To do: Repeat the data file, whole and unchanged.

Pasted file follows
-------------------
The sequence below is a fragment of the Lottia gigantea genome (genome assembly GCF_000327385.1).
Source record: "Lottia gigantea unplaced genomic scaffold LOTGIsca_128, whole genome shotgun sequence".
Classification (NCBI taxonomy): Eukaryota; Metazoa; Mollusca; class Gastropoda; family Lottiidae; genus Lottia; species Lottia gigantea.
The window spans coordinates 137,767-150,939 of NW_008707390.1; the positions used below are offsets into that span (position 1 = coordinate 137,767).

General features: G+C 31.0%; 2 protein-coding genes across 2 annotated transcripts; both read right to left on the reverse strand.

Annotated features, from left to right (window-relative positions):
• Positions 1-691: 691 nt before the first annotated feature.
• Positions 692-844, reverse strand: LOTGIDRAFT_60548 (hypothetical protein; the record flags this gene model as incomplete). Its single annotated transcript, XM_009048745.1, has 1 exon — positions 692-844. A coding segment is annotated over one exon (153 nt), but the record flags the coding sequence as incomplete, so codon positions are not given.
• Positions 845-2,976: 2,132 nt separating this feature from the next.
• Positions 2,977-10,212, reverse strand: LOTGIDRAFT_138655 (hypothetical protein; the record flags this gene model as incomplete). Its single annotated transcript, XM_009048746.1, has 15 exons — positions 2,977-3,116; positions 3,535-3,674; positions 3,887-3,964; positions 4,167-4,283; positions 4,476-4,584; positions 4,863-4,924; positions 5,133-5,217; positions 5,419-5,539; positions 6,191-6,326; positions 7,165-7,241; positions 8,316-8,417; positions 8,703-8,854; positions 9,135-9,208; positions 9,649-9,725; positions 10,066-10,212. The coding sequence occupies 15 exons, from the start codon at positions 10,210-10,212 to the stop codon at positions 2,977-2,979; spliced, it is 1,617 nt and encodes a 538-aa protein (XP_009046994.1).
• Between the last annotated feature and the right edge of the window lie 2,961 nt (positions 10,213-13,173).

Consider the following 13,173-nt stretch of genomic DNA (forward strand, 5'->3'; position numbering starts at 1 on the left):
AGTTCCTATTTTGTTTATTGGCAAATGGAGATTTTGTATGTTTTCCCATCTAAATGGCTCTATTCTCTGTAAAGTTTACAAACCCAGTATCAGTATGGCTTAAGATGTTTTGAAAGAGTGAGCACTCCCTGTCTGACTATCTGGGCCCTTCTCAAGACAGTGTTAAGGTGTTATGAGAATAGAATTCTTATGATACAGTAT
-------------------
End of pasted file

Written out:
The sequence below is a fragment of the Lottia gigantea genome (genome assembly GCF_000327385.1).
Source record: "Lottia gigantea unplaced genomic scaffold LOTGIsca_128, whole genome shotgun sequence".
Classification (NCBI taxonomy): Eukaryota; Metazoa; Mollusca; class Gastropoda; family Lottiidae; genus Lottia; species Lottia gigantea.
The window spans coordinates 137,767-150,939 of NW_008707390.1; the positions used below are offsets into that span (position 1 = coordinate 137,767).

General features: G+C 31.0%; 2 protein-coding genes across 2 annotated transcripts; both read right to left on the reverse strand.

Annotated features, from left to right (window-relative positions):
• Positions 1-691: 691 nt before the first annotated feature.
• Positions 692-844, reverse strand: LOTGIDRAFT_60548 (hypothetical protein; the record flags this gene model as incomplete). Its single annotated transcript, XM_009048745.1, has 1 exon — positions 692-844. A coding segment is annotated over one exon (153 nt), but the record flags the coding sequence as incomplete, so codon positions are not given.
• Positions 845-2,976: 2,132 nt separating this feature from the next.
• Positions 2,977-10,212, reverse strand: LOTGIDRAFT_138655 (hypothetical protein; the record flags this gene model as incomplete). Its single annotated transcript, XM_009048746.1, has 15 exons — positions 2,977-3,116; positions 3,535-3,674; positions 3,887-3,964; positions 4,167-4,283; positions 4,476-4,584; positions 4,863-4,924; positions 5,133-5,217; positions 5,419-5,539; positions 6,191-6,326; positions 7,165-7,241; positions 8,316-8,417; positions 8,703-8,854; positions 9,135-9,208; positions 9,649-9,725; positions 10,066-10,212. The coding sequence occupies 15 exons, from the start codon at positions 10,210-10,212 to the stop codon at positions 2,977-2,979; spliced, it is 1,617 nt and encodes a 538-aa protein (XP_009046994.1).
• Between the last annotated feature and the right edge of the window lie 2,961 nt (positions 10,213-13,173).

Consider the following 13,173-nt stretch of genomic DNA (forward strand, 5'->3'; position numbering starts at 1 on the left):
AGTTCCTATTTTGTTTATTGGCAAATGGAGATTTTGTATGTTTTCCCATCTAAATGGCTCTATTCTCTGTAAAGTTTACAAACCCAGTATCAGTATGGCTTAAGATGTTTTGAAAGAGTGAGCACTCCCTGTCTGACTATCTGGGCCCTTCTCAAGACAGTGTTAAGGTGTTATGAGAATAGAATTCTTATGATACAGTAT